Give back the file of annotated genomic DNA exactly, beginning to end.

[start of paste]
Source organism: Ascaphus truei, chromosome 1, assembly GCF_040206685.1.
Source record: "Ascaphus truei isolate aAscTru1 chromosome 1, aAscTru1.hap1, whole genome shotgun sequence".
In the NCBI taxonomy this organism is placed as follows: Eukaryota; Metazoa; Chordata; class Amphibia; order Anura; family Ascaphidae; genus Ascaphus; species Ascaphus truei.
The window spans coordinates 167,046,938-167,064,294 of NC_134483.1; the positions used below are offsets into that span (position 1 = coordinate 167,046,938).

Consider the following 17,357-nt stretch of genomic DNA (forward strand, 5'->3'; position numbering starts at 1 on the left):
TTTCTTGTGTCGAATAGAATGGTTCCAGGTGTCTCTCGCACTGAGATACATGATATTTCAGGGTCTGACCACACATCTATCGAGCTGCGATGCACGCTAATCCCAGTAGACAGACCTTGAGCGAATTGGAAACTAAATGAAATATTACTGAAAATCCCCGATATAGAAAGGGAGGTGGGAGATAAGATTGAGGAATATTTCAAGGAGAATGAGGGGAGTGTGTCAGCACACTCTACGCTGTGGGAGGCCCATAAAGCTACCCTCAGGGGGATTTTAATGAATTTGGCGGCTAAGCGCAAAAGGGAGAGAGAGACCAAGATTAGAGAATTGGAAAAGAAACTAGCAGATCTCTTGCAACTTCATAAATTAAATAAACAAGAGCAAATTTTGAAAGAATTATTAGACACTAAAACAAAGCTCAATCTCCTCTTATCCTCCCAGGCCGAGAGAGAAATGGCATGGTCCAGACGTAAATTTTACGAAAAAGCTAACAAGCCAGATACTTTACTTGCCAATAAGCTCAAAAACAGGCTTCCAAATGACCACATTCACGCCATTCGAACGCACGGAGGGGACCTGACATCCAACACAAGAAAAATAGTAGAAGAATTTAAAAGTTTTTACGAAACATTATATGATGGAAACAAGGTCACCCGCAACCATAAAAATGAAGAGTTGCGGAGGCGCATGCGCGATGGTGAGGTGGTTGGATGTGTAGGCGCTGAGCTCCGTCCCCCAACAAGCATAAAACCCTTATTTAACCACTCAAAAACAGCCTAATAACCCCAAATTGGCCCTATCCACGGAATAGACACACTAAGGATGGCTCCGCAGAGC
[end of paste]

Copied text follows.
Source organism: Ascaphus truei, chromosome 1, assembly GCF_040206685.1.
Source record: "Ascaphus truei isolate aAscTru1 chromosome 1, aAscTru1.hap1, whole genome shotgun sequence".
In the NCBI taxonomy this organism is placed as follows: Eukaryota; Metazoa; Chordata; class Amphibia; order Anura; family Ascaphidae; genus Ascaphus; species Ascaphus truei.
The window spans coordinates 167,046,938-167,064,294 of NC_134483.1; the positions used below are offsets into that span (position 1 = coordinate 167,046,938).

Consider the following 17,357-nt stretch of genomic DNA (forward strand, 5'->3'; position numbering starts at 1 on the left):
TTTCTTGTGTCGAATAGAATGGTTCCAGGTGTCTCTCGCACTGAGATACATGATATTTCAGGGTCTGACCACACATCTATCGAGCTGCGATGCACGCTAATCCCAGTAGACAGACCTTGAGCGAATTGGAAACTAAATGAAATATTACTGAAAATCCCCGATATAGAAAGGGAGGTGGGAGATAAGATTGAGGAATATTTCAAGGAGAATGAGGGGAGTGTGTCAGCACACTCTACGCTGTGGGAGGCCCATAAAGCTACCCTCAGGGGGATTTTAATGAATTTGGCGGCTAAGCGCAAAAGGGAGAGAGAGACCAAGATTAGAGAATTGGAAAAGAAACTAGCAGATCTCTTGCAACTTCATAAATTAAATAAACAAGAGCAAATTTTGAAAGAATTATTAGACACTAAAACAAAGCTCAATCTCCTCTTATCCTCCCAGGCCGAGAGAGAAATGGCATGGTCCAGACGTAAATTTTACGAAAAAGCTAACAAGCCAGATACTTTACTTGCCAATAAGCTCAAAAACAGGCTTCCAAATGACCACATTCACGCCATTCGAACGCACGGAGGGGACCTGACATCCAACACAAGAAAAATAGTAGAAGAATTTAAAAGTTTTTACGAAACATTATATGATGGAAACAAGGTCACCCGCAACCATAAAAATGAAGAGTTGCGGAGGCGCATGCGCGATGGTGAGGTGGTTGGATGTGTAGGCGCTGAGCTCCGTCCCCCAACAAGCATAAAACCCTTATTTAACCACTCAAAAACAGCCTAATAACCCCAAATTGGCCCTATCCACGGAATAGACACACTAAGGATGGCTCCGCAGAGC